The Death on the High Seas Act (DOHSA) made headlines following the Deepwater Horizon explosion, as people became concerned that BP would get away with paying only minimal damages to the family members of the 11 rig workers who died in that tragic offshore accident. One thing about DOHSA that many people may not know is that it also applies to certain airplane and helicopter crashes.
When a commercial plane or helicopter crashes at sea, depending on where the crash occurs, family members of those killed in the accident may be able to file wrongful death claims under DOHSA. In accordance with the Wendell H. Ford Aviation Investment and Reform Act of the 21st Century, which Congress passed in 2000, commercial aviation crashes that occur more than 12 nautical miles from a U.S. shoreline fall under the purview of DOHSA. Prior to this act, the applicable distance for aviation crashes was three nautical miles, which is still the case for maritime accidents.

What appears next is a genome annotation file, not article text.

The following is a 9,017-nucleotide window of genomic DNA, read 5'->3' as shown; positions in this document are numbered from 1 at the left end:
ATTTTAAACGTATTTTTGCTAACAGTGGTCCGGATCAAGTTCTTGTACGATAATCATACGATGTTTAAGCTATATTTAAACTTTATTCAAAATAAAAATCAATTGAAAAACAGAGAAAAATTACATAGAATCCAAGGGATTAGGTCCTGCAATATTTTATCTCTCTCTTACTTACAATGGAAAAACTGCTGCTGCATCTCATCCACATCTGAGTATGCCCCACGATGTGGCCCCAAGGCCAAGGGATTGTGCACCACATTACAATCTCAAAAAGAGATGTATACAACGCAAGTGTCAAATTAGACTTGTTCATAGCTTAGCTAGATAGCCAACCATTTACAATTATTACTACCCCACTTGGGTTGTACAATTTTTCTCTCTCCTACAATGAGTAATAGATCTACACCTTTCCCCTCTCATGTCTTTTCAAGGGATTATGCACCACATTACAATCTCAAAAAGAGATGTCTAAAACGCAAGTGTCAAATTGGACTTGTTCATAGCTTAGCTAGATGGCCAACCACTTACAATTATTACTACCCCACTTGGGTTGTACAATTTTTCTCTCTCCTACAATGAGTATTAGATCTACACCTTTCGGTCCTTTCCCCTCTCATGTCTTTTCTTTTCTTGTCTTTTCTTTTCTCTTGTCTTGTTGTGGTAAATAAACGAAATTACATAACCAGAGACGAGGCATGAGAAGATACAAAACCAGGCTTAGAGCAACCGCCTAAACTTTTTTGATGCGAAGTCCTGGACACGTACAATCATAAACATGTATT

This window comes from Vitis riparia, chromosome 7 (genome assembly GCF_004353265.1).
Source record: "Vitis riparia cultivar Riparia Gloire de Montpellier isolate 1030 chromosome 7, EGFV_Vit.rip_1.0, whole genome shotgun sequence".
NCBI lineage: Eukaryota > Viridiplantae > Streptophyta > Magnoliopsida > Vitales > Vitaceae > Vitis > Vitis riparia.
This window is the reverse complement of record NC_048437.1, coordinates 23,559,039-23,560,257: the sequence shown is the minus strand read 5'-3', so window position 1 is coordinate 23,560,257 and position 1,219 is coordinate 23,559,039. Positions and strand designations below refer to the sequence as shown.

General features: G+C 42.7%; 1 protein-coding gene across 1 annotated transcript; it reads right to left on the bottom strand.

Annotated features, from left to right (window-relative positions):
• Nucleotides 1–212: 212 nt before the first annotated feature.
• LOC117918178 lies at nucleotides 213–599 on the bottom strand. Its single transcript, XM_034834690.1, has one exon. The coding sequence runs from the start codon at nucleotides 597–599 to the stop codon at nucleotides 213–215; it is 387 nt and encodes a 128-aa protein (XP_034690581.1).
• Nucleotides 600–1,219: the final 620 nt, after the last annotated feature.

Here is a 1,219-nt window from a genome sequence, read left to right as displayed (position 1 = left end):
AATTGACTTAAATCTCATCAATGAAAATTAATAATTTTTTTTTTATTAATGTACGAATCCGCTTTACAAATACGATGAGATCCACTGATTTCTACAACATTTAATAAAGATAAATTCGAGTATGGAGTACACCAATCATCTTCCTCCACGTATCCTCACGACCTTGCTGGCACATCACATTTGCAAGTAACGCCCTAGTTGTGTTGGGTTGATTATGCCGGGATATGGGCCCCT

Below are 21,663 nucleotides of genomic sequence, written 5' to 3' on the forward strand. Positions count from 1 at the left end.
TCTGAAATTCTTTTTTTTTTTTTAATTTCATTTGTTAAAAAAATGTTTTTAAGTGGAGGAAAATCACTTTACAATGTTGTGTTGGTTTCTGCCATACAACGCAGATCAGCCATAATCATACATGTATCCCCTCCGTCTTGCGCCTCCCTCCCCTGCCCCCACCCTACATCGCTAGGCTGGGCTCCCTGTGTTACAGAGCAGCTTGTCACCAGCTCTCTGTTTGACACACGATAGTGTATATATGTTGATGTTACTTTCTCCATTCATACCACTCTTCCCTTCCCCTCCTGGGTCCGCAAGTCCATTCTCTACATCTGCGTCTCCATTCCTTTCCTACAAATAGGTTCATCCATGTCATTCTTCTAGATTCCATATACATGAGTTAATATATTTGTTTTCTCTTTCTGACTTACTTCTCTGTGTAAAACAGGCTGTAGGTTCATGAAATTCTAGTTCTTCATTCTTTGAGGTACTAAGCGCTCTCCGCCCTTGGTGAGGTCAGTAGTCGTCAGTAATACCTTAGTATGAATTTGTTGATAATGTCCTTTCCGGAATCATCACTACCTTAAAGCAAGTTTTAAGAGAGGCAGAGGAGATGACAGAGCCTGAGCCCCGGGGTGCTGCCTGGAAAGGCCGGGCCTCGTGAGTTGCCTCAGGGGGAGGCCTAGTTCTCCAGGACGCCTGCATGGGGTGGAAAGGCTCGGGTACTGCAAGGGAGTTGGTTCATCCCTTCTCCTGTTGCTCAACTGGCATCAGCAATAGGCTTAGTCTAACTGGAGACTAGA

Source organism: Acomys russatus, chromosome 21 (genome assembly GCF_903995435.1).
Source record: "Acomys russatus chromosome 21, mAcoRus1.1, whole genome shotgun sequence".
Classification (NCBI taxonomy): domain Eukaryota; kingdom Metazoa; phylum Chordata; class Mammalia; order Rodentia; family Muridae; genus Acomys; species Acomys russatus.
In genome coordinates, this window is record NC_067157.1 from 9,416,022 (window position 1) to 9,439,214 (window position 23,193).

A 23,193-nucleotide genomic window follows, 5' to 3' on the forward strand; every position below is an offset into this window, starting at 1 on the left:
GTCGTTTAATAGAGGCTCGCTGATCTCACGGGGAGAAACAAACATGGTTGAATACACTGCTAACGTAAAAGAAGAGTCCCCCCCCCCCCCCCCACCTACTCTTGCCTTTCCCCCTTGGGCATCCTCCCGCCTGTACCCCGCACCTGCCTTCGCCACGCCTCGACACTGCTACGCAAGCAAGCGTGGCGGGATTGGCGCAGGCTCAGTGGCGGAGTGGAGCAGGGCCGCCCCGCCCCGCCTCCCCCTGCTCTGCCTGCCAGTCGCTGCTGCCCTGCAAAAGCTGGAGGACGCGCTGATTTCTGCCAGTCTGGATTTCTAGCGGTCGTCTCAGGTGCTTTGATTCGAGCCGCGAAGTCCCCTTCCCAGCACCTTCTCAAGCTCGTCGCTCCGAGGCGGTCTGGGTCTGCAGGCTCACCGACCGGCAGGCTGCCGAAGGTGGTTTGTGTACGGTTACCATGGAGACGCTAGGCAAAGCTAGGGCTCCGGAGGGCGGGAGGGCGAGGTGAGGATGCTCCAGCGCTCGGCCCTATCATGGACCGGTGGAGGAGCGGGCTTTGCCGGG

This important amendment to DOHSA also allows family members of those killed in commercial aviation crashes to recover additional damages beyond compensation for loss of support. They can recover non-pecuniary damages for loss of comfort, care and companionship. They cannot, however, seek compensation for their loved one’s pre-death pain and suffering or recover punitive damages.
Unfortunately, DOHSA still does not allow these non-pecuniary damages in non-aviation lawsuits. The push to extend these damages to all DOHSA cases continues, having gained renewed support following the Deepwater Horizon incident.
Did your loved one die a wrongful death on the high seas? Contact a Boston maritime attorney today to learn about your rights under DOHSA and other maritime laws.
Latti & Anderson LLP –Boston maritime trial lawyers